Power, The (1968)

Power, The (1968)

“I know what a man’s power can do. The raw power of one man alone, to kill millions of innocent people.”

Synopsis:
Shortly after an anthropologist (Arthur O’Connell) at a human endurance research lab discovers that one of his teammates has telekinetic powers, he is killed, and his colleague Jim Tanner (George Hamilton) is fired due to supposedly falsifying his credentials. Hamilton and his colleague/lover (Suzanne Pleshette) go on a road trip to learn more about a mysterious man named “Adam Hart”, but they quickly find their own lives — as well as those of their other teammates — in constant jeopardy.

Genres, Themes, Actors, and Directors:

  • Amateur Sleuths
  • Gary Merrill Films
  • George Hamilton Films
  • George Pal Films
  • Living Nightmare
  • Mind Control and Hypnosis
  • Murder Mystery
  • Science Fiction
  • Scientists
  • Serial Killers
  • Yvonne De Carlo Films

Review:
Byron Haskin directed and George Pal produced this sci-fi murder-mystery thriller — based on a novel by Frank M. Robinson — which includes plenty of action and mystery but is ultimately a disappointment. Various memorable players show up in supporting roles across diverse landscapes — Yvonne De Carlo as O’Connell’s drunk widow living in a mobile home:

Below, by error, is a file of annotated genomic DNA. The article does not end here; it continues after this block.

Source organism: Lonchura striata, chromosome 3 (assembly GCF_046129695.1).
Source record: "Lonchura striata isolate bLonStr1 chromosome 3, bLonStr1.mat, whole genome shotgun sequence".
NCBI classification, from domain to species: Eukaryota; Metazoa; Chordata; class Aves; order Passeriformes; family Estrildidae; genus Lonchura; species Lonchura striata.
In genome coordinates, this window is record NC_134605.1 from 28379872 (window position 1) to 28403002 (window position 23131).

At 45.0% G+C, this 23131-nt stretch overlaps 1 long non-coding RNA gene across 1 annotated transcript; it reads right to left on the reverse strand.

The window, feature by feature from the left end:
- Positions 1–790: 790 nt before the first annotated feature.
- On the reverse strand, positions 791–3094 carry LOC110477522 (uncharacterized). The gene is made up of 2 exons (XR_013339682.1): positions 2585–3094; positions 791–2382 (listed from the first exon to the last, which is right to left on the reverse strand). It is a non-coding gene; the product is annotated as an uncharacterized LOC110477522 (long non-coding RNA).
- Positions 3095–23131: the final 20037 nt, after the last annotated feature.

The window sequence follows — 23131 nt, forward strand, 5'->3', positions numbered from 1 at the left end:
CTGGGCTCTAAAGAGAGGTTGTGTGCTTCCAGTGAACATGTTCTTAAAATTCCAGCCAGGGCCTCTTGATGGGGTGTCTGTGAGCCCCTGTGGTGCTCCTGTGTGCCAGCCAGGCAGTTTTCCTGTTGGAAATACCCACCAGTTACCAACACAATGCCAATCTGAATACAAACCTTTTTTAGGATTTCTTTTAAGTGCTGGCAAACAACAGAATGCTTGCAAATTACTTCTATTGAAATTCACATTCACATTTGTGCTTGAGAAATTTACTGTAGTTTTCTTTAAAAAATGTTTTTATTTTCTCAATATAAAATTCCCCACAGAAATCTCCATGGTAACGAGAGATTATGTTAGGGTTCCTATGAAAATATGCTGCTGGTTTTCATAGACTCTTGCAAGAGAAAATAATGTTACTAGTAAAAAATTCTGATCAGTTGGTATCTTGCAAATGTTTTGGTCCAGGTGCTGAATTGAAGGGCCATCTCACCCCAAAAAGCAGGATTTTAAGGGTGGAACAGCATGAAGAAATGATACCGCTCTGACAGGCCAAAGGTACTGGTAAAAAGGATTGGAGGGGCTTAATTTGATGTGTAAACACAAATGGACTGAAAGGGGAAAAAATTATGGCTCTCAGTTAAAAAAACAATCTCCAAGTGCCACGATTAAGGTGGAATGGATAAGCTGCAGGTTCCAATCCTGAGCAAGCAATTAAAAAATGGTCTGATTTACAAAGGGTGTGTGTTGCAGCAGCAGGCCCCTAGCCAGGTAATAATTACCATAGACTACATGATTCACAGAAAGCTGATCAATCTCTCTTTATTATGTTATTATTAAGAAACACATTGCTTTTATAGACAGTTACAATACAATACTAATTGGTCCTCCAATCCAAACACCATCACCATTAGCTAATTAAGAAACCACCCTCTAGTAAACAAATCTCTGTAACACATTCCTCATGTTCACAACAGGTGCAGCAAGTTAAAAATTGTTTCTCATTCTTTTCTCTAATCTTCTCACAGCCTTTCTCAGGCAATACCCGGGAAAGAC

… Barbara Nichols and Aldo Ray as a busty, dissatisfied gas station clerk and her suspicious husband:


… and Michael Rennie as a stoic visitor at the lab:

— but none of them are given sufficient screen time. Worst of all is that the film fails in its quest to deliver a satisfying conclusion or backstory; we feel like we’ve invested in quite a complex story without much pay-off by the end.

Redeeming Qualities and Moments:

  • George Hamilton as Professor Jim Tanner
  • Miklos Rozsa’s score

Must See?
No; you can skip this one.

Links:

One thought on “Power, The (1968)

  1. First viewing. Not must-see.

    In agreement with the accurate assessment. It does “feel like we’ve invested in quite a complex story without much pay-off by the end.” But more than that… by the end, you’re likely to find yourself thinking, ‘Was there some kind of actual point to all of this? Because it feels like something went off the rails somewhere.’

    I imagine both Cronenberg and De Palma may have liked it, though. 😉

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